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Government probes "bullying" at NMC

Allegations of bullying and racism in the Nursing and Midwifery Council (NMC) are to be examined by a watchdog, the government has announced.

Health minister Ben Bradshaw said he is taking the claims "extremely seriously", and has written to the Council for Healthcare Regulatory Excellence (CHRE).

He added: "If the internal processes of the NMC and neither of the measures I have outlined are sufficient to resolve the problems of the council, then the government would not rule out formally asking the Privy Council to investigate, although this really would be a nuclear option."

It comes after Livingston MP Jim Devine read out testimonies from former members of the council, one of whom said the NMC has a "culture of institutional bullying".

But an NMC spokesman said: "The Nursing and Midwifery Council rejects allegations made by Jim Devine MP.

"There is an open invitation to Mr Devine and his colleagues to meet us to discuss their concerns and to give us an opportunity to respond. We are saddened that they felt unable to do so.

"We very much welcome the minister's intervention and the opportunity for independent scrutiny of our governance and operating processes by the Charity Commission and the Council for Healthcare Regulatory Excellence.

"We are confident that this will provide us with the opportunity - thus far denied - to put forward our case."


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"I cannot speak for the NMC but bullying is huge in the NHS. It's the most debilitating form of abuse and costs the NHS a huge amount of money, what with sick leave etc. My suggestion to stop this is act promptly. If it is proven (by keeping a diary) then the people/person involved gets a yellow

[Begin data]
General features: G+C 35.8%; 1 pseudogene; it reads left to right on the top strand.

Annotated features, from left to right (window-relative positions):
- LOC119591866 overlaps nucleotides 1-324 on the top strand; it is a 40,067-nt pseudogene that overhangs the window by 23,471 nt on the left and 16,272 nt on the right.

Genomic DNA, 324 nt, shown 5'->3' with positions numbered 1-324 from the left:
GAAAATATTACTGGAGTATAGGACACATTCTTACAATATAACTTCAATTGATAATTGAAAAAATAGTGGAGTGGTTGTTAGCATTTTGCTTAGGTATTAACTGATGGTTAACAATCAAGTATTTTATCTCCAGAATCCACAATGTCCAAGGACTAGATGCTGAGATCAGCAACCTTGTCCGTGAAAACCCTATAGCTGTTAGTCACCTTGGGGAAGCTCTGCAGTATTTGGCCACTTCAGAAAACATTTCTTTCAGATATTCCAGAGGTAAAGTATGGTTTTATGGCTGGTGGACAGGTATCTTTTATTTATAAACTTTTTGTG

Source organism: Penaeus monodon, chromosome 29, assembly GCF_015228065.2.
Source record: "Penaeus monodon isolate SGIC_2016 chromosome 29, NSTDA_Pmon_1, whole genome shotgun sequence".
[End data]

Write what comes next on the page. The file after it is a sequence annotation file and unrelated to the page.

card given to them. Three yellow cards and they are asked to leave. Not sure how this would work in this country, it's just a suggestion. It's definitely time to act. These costs can go towards the patients' better care" - Name and address supplied

"Bullying is ongoing throughout the nursing service. I have almost committed suicide as a result of bullying. Going to management makes it worse they then start bullying in. They know your weakness. RCN are of no use." - Name and address supplied

"Until now I always think people complain of bullying and racism when their work is not up to expectation. I am currently experiencing that one can be frustrated in other for the bosses to achieve their own hidden agenda. I have seen this happening in my place of work for the past six months and unfortunately extending to patients." - Name and address supplied

"Bullying is a common problem at grass roots level among all NHS staff both nursing and support workers. I personally attribute this in main to staff who reach management level without specific training in the person management role. Being a good nurse, doctor, consultant etc does not teach one the ability to manage staff in my opinion." - Mr M Heyes, Senior Occupational Health Nursing Advisor. Agency staff
employed at present by the NHS

"I have found within nursing there is a lot of bullying going on by senior managament and no matter how you try to take this forward it just increases the bullying and the NMC cannot support members in this matter as they only advise and the advice given is already what you are doing. I am leaving a post within the NHS due to bullying and harrassment by senior staff members and other staff who are friend of the managers joining in the bullying by making up stories and allergations." - Name and address supplied

"I worked at the NMC for 3 years and left recently. I definitely saw bullying while I was there - it's ingrained and endemic and has cascaded to all levels. I wasn't personally bullied but did witness it, frequently on a daily basis." - Name and address supplied